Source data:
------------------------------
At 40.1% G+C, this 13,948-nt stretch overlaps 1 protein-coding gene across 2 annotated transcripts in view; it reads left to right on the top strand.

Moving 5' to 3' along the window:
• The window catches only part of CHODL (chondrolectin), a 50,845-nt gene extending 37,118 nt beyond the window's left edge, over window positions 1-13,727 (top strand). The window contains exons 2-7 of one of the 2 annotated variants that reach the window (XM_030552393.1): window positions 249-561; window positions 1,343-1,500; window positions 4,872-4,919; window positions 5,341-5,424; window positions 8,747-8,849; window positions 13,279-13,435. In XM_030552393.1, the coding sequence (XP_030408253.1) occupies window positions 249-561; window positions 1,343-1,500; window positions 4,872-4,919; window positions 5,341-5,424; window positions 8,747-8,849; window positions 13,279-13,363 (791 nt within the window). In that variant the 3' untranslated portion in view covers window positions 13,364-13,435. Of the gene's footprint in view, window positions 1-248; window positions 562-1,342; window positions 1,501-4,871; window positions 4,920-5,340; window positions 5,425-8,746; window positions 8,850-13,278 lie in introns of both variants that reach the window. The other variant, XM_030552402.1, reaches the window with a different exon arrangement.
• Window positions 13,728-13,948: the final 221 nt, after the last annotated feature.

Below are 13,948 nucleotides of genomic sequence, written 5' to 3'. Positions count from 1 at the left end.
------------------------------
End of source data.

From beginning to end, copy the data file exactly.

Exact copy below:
At 40.1% G+C, this 13,948-nt stretch overlaps 1 protein-coding gene across 2 annotated transcripts in view; it reads left to right on the top strand.

Moving 5' to 3' along the window:
• The window catches only part of CHODL (chondrolectin), a 50,845-nt gene extending 37,118 nt beyond the window's left edge, over window positions 1-13,727 (top strand). The window contains exons 2-7 of one of the 2 annotated variants that reach the window (XM_030552393.1): window positions 249-561; window positions 1,343-1,500; window positions 4,872-4,919; window positions 5,341-5,424; window positions 8,747-8,849; window positions 13,279-13,435. In XM_030552393.1, the coding sequence (XP_030408253.1) occupies window positions 249-561; window positions 1,343-1,500; window positions 4,872-4,919; window positions 5,341-5,424; window positions 8,747-8,849; window positions 13,279-13,363 (791 nt within the window). In that variant the 3' untranslated portion in view covers window positions 13,364-13,435. Of the gene's footprint in view, window positions 1-248; window positions 562-1,342; window positions 1,501-4,871; window positions 4,920-5,340; window positions 5,425-8,746; window positions 8,850-13,278 lie in introns of both variants that reach the window. The other variant, XM_030552402.1, reaches the window with a different exon arrangement.
• Window positions 13,728-13,948: the final 221 nt, after the last annotated feature.

Below are 13,948 nucleotides of genomic sequence, written 5' to 3'. Positions count from 1 at the left end.